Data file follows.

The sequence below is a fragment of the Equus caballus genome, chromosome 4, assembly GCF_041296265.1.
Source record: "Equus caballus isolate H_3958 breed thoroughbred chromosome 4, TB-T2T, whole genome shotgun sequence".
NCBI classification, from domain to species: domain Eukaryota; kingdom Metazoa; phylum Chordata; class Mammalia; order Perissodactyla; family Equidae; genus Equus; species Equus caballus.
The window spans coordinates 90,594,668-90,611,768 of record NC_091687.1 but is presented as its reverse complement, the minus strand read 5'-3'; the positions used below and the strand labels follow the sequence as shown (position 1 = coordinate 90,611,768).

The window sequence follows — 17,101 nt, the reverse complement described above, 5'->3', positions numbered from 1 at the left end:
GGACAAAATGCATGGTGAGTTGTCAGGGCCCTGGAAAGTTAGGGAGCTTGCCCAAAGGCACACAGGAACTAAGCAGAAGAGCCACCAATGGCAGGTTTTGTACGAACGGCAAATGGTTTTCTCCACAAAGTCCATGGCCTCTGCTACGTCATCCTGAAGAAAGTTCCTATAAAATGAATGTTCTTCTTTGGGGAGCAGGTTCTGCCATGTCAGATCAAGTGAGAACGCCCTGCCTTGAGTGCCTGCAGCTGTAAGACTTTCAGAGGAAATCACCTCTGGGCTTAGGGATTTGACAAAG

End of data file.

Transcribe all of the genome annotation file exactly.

The sequence below is a fragment of the Equus caballus genome, chromosome 4, assembly GCF_041296265.1.
Source record: "Equus caballus isolate H_3958 breed thoroughbred chromosome 4, TB-T2T, whole genome shotgun sequence".
NCBI classification, from domain to species: domain Eukaryota; kingdom Metazoa; phylum Chordata; class Mammalia; order Perissodactyla; family Equidae; genus Equus; species Equus caballus.
The window spans coordinates 90,594,668-90,611,768 of record NC_091687.1 but is presented as its reverse complement, the minus strand read 5'-3'; the positions used below and the strand labels follow the sequence as shown (position 1 = coordinate 90,611,768).

The window sequence follows — 17,101 nt, the reverse complement described above, 5'->3', positions numbered from 1 at the left end:
GGACAAAATGCATGGTGAGTTGTCAGGGCCCTGGAAAGTTAGGGAGCTTGCCCAAAGGCACACAGGAACTAAGCAGAAGAGCCACCAATGGCAGGTTTTGTACGAACGGCAAATGGTTTTCTCCACAAAGTCCATGGCCTCTGCTACGTCATCCTGAAGAAAGTTCCTATAAAATGAATGTTCTTCTTTGGGGAGCAGGTTCTGCCATGTCAGATCAAGTGAGAACGCCCTGCCTTGAGTGCCTGCAGCTGTAAGACTTTCAGAGGAAATCACCTCTGGGCTTAGGGATTTGACAAAG